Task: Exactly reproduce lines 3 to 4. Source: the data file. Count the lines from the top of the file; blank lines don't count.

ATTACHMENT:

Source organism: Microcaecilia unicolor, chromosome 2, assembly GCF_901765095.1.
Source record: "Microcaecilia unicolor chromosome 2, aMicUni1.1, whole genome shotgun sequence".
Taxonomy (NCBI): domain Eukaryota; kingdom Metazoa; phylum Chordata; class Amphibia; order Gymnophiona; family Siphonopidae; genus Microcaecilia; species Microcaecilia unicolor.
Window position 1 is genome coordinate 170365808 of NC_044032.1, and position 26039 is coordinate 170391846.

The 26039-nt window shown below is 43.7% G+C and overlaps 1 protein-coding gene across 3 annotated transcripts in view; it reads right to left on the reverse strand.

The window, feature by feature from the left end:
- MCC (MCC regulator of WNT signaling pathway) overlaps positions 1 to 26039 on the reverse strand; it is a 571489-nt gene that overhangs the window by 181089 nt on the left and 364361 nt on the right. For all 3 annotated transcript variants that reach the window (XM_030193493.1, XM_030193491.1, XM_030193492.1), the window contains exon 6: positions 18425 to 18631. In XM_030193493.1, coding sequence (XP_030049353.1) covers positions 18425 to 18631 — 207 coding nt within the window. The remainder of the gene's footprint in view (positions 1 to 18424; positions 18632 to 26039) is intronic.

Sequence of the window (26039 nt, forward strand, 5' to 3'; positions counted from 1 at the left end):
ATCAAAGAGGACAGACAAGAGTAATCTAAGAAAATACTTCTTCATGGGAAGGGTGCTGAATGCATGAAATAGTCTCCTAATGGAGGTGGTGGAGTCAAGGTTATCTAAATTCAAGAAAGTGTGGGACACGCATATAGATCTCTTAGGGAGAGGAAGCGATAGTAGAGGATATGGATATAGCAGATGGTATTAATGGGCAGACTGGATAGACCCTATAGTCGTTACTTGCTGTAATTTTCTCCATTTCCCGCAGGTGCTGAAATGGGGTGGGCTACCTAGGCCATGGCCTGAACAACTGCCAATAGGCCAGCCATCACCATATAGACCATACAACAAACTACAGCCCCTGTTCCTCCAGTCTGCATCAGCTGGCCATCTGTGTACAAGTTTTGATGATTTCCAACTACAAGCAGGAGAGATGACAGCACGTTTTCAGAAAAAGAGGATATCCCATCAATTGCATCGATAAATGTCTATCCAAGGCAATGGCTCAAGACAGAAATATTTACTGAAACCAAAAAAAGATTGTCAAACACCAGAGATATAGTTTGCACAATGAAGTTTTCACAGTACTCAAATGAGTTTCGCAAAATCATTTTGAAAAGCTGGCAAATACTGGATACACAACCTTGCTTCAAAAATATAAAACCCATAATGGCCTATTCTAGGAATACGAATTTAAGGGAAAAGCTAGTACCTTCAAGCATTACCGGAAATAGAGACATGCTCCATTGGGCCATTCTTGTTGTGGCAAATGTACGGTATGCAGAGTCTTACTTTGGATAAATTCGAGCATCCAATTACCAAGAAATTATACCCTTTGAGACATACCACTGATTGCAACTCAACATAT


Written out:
Taxonomy (NCBI): domain Eukaryota; kingdom Metazoa; phylum Chordata; class Amphibia; order Gymnophiona; family Siphonopidae; genus Microcaecilia; species Microcaecilia unicolor.
Window position 1 is genome coordinate 170365808 of NC_044032.1, and position 26039 is coordinate 170391846.